Months later, the baby was again making news stories. He became the subject of an adoption conflict, part of which was jurisdictional. Dr. Paul A. Mullan, a St. Joseph staff member and a pediatrician who cared for the infant after he was found, and his wife, Carol, a school teacher, had no children of their own and sought to adopt him.

The Mullans then lived in the 3900 block of N. Charles St. in the city, several miles from the Baltimore County line.

Judge John N. Maguire held a two-day hearing and by July 1979, the baby became the couple's legally adopted son.

The baby was diagnosed with a congenital heart ailment that required open-heart surgery later performed by Dr. Bruce Reitz, then of Johns Hopkins Hospital.

Mr. Mullan was enrolled at the Gilman School, where he graduated in 1997.

"He brought nothing but joy," said Gilman's headmaster, John E. Schmick, who had been his faculty adviser. "He was always on the sidelines, cheering. He was a real positive member of his class."

Mr. Mullan spent three years in the architecture program at the Catholic University of America, but left after he was diagnosed with a brain tumor and underwent surgeries.

On his website, Mr. Mullan discussed his decision to leave architecture. "My memory was too impacted by my surgeries and other treatments. That brought me back to my photography," he said in his essay.
"I started my photography in the 6th grade. I was the photo editor for both the yearbook and newspaper while attending high school. ... When my junior and senior years came I had to develop Independent Studies in photography," he said in the website. "Spending every summer on the Eastern Shore of Maryland I wanted to capture the sights found from the Chesapeake Bay to the Atlantic Ocean."

He also said that he devoted months to doing fine art photographic essays. "Photographs cannot have smells, tastes, texture, or sounds, but I try to involve all the senses in each photograph by capturing enough to have the viewer associate the image with the actual subject," he wrote. "By working hard to capture the image in perfection, that image can create the feeling of being there by your imagination or a quick day-dream."
He took photos of the stained glass windows in the Cathedral of Mary Our Queen, where he was a member and he and his father were ushers. He also photographed the Isle of Wight, Assateague Seashore Park and the Dominican Republic.

He also spent time in Ocean City, Maryland, where he assisted lifeguards patrolling the surfers' beach.

Ginny Milanicz, a family friend from Fallston, said, "He was a happy, energetic person who did a lot of work for other recovering cancer patients."

A funeral Mass will be held at 11 a.m. Monday at the Cathedral of Mary Our Queen, 5200 N. Charles St.
Survivors include his parents.
Baltimore Sun


MULLAN , Paul E. On February 27, 2013, Paul E. Kennedy Mullan , beloved son of Dr. Paul A. and Carol A. (nee Kennedy ) Mullan. Also survived by many friends and family members. Paul will also be missed by his beloved dog O'Sea.
Friends may call at The Mitchell-Wiedefeld Funeral Home, 6500 York Road (at Overbrook) on Saturday from 5-7 PM and Sunday from 2-4 and 7-9 PM. A Mass of Christian Burial will be celebrated at the Cathedral Of Mary Our Queen on Monday at 11 AM. Interment will follow in St. Mary's (Govans) Cemetery. In lieu of flowers, contributions in Paul's name to Hopewell Cancer Support, P.O. Box 755, Brooklandville, MD 21022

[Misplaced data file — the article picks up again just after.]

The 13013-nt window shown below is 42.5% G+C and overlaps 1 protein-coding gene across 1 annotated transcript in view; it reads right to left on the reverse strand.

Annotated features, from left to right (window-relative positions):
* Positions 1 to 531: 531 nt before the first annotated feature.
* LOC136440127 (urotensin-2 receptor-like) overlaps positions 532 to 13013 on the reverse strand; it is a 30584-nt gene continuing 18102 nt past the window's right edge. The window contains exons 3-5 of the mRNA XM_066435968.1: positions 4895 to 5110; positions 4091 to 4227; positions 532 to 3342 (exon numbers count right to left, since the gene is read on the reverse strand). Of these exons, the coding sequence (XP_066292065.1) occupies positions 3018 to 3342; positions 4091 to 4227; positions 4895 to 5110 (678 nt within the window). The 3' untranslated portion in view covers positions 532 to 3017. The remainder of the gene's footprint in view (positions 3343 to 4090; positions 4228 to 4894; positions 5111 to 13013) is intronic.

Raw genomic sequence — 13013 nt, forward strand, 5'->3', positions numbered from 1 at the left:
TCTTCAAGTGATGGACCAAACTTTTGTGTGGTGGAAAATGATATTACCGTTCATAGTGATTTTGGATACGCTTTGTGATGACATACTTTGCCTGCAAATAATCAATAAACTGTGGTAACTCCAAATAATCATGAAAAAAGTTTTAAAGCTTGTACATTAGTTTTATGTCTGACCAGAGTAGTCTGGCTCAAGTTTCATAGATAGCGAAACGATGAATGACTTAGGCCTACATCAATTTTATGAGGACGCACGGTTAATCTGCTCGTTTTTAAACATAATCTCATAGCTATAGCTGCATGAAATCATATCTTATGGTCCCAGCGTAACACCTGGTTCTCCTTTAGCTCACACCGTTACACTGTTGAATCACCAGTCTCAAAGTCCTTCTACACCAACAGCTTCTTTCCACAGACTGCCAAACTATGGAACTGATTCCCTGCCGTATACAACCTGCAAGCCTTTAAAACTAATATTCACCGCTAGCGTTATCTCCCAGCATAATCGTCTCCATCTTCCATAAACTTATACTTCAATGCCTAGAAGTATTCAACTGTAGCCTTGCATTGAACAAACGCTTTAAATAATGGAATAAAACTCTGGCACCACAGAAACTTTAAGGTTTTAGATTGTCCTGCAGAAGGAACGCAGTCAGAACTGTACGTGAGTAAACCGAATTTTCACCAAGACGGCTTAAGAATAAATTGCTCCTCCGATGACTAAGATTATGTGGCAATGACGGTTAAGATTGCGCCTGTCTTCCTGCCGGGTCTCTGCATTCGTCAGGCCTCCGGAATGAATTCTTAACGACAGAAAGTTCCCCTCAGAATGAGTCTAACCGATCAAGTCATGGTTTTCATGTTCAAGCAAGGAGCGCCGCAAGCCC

Published in Baltimore Sun on March 2, 2013

6.02.2010

Mary Jean Martin


Mary Jean Martin
July 14, 1939 - July 26, 1949
Our Darling

Section 5

D Juanita Martin


D Juanita Martin
October 24, 1920 - March 2, 1975
Wife   Mother

m. Clifford L Martin
father of Mary Jean Martin

Section 5

Clifford L Martin


Clifford L Martin
June 19, 1915 - June 26, 1986
Husband   Father

m. D Juanita Martin
father of Mary Jean Martin

Section 5

Norma Kelsay Finley


Norma Kelsay Finley
1932 - 1951

dau. Jessie W & Wilbur J Finley

Section 5

Wilbur J Kelsay


Wilbur J Kelsay
1906 - 1977

m. Jessie W Kelsay
father of Norma Kelsay Finley

Section 5

Jessie W Kelsay


Jessie W Kelsay
1904 - 1992

m. Wilber J Kelsay
mother of Norma Kelsay Finley

Section 5

6.01.2010

Lois M 'Ferg' Ferguson Cady


Lois M 'Ferg' Ferguson Cady
October 16, 1923 - Bend, Oregon
October 21, 2004 - Bend, Oregon
Beloved Mother

dau. Grace & Burton Ferguson
m. Ivan Cady - May 29, 1945, Oakland California

buried next to parents

Section 5

Burton E Ferguson


Burton E Ferguson
1899 - 1959
Jesus Saves

m. Grace E Ferguson
father of Lois M Ferguson Cady

Section 5

Grace E Ferguson


Grace E Ferguson
1903 - 1995
Jesus Saves

m. Burton E Ferguson
mother of Lois M Ferguson Cady

Section 5

Charles L Griffith


Charles L Griffith
1891 - 1958
BPOE

m. Clare M Griffith

buried next to:
Kristen Wanker
Kristofer Erik Carlson

Section 5

Clare M Griffith


Clare M Griffith
1894 - 1985

m. Charles L Griffith

buried next to:
Kristen Wanker
Kristofer Erik Carlson

Section 5

Kristofer Erik Carlson


Kristofer Erik Carlson
October 6, 1985
In God's Care

buried next to:
Kristen Wanker
Clare & Charles Griffith
 
Section 5

Kristen Wanker


Kristen Wanker
July 10, 1988
In God's Care
Our Twin Baby Girl

buried next to:
Kristofer Erik Carlson 
Clare & Charles Griffith

Section 5

Thomas G Russell


Thomas G Russell
December 22, 1890 - June 5, 1957
IDAHO
CPL   BTRY C 37 FLD ARTY
WORLD WAR I

Section 5

Carroll E Sanborn


Carroll E Sanborn
1890 - 1963

m. Agnes E P Sanborn

Section 5

Agnes E P Sanborn


Agnes E P Sanborn
1890 - 1988

m. Carroll E Sanborn

Section 5

Robert Earl Sanborn


Robert Earl Sanborn
March 22, 1928 - March 27, 1957
OREGON
A02   US NAVY
WORLD WAR II - KOREA

Section 5

Glenn T Osborn


Glenn T Osborn
September 17, 1897 - September 5, 1988
PVT   US ARMY
WORLD WAR I

Section 5

Henry 'Hank' McFadden


Henry (Hank) McFadden
1933 - 1989

Section 5

Jack R Douglas


Jack R Douglas
April 8, 1927 - April 25, 1985
PFC   US MARINE CORPS
WORLD WAR II

Section 5